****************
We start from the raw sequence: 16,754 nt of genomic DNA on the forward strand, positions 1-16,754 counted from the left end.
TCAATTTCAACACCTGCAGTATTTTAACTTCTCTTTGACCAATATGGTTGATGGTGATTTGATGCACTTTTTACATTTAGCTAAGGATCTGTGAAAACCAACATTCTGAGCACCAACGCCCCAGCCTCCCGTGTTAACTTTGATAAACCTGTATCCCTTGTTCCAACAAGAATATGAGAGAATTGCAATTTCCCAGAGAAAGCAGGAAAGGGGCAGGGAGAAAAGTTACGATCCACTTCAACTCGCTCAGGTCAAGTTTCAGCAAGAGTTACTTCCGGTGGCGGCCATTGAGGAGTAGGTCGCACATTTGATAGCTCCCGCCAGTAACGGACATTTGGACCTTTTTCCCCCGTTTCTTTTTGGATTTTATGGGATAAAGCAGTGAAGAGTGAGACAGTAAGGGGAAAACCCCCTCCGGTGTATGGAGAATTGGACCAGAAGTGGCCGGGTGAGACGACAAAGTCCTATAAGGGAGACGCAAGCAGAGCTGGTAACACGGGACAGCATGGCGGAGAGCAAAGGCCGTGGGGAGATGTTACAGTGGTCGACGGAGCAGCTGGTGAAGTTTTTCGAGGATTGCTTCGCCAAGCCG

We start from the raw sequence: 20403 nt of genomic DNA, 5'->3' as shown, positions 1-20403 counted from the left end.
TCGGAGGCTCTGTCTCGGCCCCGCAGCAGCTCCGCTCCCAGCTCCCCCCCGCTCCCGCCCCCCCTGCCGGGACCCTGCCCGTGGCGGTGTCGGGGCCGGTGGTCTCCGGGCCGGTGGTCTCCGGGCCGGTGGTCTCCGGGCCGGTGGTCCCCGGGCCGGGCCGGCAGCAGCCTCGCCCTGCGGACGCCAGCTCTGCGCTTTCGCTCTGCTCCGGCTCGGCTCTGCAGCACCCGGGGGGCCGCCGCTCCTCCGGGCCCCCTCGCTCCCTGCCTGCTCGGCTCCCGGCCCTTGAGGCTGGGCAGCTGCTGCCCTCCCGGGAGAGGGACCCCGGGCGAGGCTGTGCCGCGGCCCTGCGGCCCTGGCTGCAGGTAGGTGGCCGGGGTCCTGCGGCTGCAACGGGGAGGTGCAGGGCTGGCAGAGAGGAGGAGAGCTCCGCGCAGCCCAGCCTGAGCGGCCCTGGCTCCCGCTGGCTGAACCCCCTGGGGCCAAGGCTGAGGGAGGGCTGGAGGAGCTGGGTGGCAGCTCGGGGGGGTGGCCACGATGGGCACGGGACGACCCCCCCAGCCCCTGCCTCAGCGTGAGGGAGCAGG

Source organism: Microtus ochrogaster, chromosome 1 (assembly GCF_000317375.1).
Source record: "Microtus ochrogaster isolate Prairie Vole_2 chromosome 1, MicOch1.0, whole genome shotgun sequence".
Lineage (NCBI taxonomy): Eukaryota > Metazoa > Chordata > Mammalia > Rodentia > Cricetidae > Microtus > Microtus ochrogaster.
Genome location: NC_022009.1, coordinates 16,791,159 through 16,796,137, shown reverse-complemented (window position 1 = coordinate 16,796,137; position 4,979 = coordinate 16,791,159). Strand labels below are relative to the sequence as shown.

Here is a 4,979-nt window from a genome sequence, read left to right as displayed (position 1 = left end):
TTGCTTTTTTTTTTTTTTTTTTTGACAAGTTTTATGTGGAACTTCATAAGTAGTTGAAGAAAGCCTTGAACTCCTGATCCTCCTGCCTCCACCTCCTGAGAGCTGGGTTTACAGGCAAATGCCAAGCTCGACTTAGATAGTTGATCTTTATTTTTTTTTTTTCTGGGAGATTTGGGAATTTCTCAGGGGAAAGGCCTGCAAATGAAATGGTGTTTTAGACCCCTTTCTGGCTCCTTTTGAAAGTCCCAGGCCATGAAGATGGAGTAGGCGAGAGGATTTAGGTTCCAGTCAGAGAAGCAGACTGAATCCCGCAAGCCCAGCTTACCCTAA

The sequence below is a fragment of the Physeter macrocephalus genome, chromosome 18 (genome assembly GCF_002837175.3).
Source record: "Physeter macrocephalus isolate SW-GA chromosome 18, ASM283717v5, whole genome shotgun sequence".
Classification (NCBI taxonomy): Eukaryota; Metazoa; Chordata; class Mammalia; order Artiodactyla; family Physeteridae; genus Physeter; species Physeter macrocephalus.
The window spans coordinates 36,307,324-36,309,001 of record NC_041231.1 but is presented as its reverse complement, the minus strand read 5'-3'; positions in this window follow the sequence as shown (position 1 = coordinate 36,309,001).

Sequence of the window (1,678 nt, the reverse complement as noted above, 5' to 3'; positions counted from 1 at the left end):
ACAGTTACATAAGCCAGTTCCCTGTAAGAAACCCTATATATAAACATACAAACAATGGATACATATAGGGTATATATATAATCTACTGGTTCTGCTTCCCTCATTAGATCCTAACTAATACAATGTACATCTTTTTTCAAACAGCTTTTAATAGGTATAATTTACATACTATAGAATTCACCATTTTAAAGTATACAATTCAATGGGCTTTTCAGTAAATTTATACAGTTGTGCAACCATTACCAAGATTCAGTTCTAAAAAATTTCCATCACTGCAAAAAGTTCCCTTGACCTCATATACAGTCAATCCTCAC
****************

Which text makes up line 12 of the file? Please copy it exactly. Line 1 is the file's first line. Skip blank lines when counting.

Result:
Source record: "Physeter macrocephalus isolate SW-GA chromosome 18, ASM283717v5, whole genome shotgun sequence".